A long-awaited effort to enhance cost disclosure to investors — covering both investment and segregated funds — has finally dropped, but it will be several years before investors actually get that information.
The Canadian Securities Administrators (CSA) are adopting new total cost reporting (TCR) requirements for investment funds (mutual funds, ETFs and scholarship plans), which expand on the disclosures introduced under phase two of the client relationship model (CRM2) reforms in 2016.
Initially dubbed CRM3, the new requirements will provide investors with annual disclosure of all the embedded costs of owning funds, including management expense ratios (MERs) and trading expense ratios (TERs) in both dollar and percentage terms.
The CRM2 reforms began the practice of demystifying these embedded costs for investors by requiring that they receive annual disclosure of trailer fees. The new requirements are intended to ensure that investors start to get ongoing disclosure of all the expenses that impact their returns. At the same time, insurance regulators are adopting similar requirements for segregated fund investors.
In a notice detailing the reforms, the CSA and the Canadian Council of Insurance Regulators (CCIR) said the changes represent their joint effort to improve disclosure to investors, and ultimately to enhance investor outcomes.
“One important concern which we aim to address is that there are currently no requirements for securities industry registrants or insurers to provide ongoing reporting to investors and policy holders on the amount of such costs after the initial sale of the investment product, in a form which is specific to the individual’s holdings and easily understandable,” the regulators said. They added that providing this sort of disclosure will enhance investor protection by better arming investors to monitor and manage the costs of their portfolios.
For seg fund owners, insurance regulators are also expecting the new requirements to improve investors’ “awareness of their rights to guarantees under their segregated fund contracts and how their actions might affect their guarantees,” the notice said.
However, it will be 2027 before investors begin getting these enhanced disclosures.
While the regulators have been working on these reforms for several years, in response to industry concerns about the cost and complexity of complying with the new requirements, the regulators are granting an extended transition period.
The new requirements won’t take effect until 2026, with the year ended Dec. 31, 2026, being the first period that firms will be required to provide reporting to clients.
In addition to the extended transition period, the final amendments are also intended to accommodate other industry implementation concerns by requiring annual reporting (rather than monthly or quarterly reporting on clients’ account statements, which had been considered), allowing flexibility in calculating the amounts reported to investors, and (at least initially) excluding certain products (prospectus-exempt funds and labour-sponsored funds) from the requirements, among other changes to the draft proposals.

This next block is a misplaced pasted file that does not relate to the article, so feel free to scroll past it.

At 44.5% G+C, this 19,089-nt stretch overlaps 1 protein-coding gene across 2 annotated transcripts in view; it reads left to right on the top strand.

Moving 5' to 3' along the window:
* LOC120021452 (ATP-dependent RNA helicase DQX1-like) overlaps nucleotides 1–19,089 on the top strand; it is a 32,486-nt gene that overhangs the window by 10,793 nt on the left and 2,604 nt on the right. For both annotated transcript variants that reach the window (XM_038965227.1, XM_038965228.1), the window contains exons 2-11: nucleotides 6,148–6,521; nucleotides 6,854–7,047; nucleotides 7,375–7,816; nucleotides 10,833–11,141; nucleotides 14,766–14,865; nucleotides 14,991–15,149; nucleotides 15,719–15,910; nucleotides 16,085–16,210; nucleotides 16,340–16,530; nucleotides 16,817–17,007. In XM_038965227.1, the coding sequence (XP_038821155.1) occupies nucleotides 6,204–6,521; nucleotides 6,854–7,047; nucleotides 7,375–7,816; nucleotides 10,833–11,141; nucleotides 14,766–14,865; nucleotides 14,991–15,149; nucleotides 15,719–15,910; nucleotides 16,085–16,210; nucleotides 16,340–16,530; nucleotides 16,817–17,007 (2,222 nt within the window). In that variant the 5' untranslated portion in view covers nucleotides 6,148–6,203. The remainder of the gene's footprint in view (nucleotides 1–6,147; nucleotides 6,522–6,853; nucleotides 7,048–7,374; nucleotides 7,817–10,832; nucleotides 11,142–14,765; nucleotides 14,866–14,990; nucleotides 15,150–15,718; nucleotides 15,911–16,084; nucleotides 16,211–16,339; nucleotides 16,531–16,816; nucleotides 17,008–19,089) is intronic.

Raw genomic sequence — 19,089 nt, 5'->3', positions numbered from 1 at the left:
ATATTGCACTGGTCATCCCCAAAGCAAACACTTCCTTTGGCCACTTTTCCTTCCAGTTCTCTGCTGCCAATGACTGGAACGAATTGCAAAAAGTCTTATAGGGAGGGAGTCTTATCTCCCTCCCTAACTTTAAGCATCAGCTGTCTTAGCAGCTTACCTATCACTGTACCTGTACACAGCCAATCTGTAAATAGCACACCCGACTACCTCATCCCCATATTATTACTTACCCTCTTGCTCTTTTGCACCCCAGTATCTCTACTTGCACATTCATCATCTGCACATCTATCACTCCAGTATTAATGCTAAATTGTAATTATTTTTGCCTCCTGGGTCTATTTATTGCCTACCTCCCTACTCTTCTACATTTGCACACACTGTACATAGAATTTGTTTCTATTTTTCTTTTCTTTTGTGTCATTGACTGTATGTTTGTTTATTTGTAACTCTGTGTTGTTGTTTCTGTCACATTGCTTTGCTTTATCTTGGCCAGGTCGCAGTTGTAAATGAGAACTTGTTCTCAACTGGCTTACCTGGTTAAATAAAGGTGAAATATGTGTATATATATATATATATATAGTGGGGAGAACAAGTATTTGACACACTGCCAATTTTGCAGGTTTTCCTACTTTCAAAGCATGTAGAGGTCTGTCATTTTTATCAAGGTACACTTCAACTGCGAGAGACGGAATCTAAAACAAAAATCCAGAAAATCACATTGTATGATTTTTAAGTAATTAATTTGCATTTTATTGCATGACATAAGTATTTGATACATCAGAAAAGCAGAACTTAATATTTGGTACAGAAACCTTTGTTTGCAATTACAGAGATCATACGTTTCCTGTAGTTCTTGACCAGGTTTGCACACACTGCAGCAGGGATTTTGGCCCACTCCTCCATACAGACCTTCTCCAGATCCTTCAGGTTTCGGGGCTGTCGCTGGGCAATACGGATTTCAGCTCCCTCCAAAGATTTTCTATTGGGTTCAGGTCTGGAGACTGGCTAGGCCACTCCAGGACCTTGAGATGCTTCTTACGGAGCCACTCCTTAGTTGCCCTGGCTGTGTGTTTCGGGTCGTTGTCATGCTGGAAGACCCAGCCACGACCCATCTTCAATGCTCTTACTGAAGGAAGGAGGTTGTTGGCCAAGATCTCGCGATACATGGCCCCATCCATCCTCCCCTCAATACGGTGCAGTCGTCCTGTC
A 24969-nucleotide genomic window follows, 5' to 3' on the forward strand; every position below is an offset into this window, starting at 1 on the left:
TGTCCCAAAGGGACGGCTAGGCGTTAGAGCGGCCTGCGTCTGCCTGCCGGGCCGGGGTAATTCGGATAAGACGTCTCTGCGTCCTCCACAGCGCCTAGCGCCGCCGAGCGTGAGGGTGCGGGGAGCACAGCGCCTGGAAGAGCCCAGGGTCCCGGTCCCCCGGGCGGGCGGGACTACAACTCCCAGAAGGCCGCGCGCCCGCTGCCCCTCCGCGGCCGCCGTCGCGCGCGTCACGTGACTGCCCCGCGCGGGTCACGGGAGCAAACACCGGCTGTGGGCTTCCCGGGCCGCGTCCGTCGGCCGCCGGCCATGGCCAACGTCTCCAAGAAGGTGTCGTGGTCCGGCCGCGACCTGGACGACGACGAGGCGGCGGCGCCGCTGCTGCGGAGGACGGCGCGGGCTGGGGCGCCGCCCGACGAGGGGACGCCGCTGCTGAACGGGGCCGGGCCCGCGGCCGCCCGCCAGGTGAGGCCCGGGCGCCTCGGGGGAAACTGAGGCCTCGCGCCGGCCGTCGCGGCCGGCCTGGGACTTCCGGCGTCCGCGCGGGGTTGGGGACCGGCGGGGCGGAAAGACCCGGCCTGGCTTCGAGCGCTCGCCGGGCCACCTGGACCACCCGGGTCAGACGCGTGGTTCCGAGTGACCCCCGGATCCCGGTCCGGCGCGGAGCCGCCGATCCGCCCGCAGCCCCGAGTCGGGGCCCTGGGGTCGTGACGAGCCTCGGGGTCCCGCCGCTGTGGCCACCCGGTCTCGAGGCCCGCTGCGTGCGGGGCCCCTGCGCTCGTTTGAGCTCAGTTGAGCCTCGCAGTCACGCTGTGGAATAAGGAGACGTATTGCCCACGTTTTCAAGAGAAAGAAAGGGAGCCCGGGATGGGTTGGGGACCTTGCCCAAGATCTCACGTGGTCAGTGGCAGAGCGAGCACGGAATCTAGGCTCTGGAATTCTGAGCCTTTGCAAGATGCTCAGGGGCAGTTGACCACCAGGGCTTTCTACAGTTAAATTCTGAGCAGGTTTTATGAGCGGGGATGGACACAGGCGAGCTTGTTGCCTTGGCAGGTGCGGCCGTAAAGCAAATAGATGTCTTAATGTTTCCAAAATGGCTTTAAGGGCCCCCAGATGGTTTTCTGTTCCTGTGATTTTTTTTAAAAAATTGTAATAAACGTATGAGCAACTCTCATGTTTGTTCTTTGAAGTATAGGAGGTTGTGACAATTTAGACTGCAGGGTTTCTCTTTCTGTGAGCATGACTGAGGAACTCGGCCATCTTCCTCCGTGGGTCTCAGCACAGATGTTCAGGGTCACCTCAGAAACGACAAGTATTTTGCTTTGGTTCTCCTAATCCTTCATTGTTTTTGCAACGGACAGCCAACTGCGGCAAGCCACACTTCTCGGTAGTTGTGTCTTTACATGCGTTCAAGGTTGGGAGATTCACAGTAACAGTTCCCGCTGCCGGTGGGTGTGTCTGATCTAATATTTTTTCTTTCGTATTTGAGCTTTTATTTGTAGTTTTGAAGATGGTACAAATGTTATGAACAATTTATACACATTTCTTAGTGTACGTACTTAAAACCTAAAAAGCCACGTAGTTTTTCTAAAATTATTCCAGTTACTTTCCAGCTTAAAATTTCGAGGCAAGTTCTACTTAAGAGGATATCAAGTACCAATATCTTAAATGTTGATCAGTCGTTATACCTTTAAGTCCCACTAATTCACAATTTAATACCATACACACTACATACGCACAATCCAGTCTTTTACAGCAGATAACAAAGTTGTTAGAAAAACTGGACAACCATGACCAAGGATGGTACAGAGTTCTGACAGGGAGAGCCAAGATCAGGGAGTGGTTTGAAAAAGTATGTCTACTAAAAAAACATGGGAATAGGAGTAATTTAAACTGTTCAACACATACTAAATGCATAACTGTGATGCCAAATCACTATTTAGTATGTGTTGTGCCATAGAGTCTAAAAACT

As with the CRM2 reforms, it’s expected that the industry self-regulatory organization (SRO) will adopt its own rule changes to harmonize with the new CSA requirements.
The regulators also indicated that they intend to establish a joint implementation committee, including the SRO, to provide guidance and help industry firms adopt the requirements.
“Investors need to be aware of and understand the costs they pay to assess the value they receive and to make informed decisions,” said Stan Magidson, chair of the CSA and chair and CEO of the Alberta Securities Commission, in a release.
“These changes will bolster investors’ and policy holders’ awareness of the ongoing embedded costs of owning investment funds and individual segregated fund contracts, including management fees and trading expenses,” he said. “This additional transparency will help investors ask their dealing representatives and life insurance agents the right questions and make better-informed decisions, which should ultimately result in better investing outcomes.”
“The Canadian Council of Insurance Regulators supports consumers having full and complete information when making their financial decisions,” said Robert Bradley, chair of the CCIR. “With that in mind, we’ve worked collaboratively with other financial services regulators and industry to bring forward today the total cost reporting requirements for individual segregated fund contracts and investment funds. Insurance regulators continue to expect the insurance industry to bring to market the TCR insurance guidance in a time frame which is consistent with the investment sector.”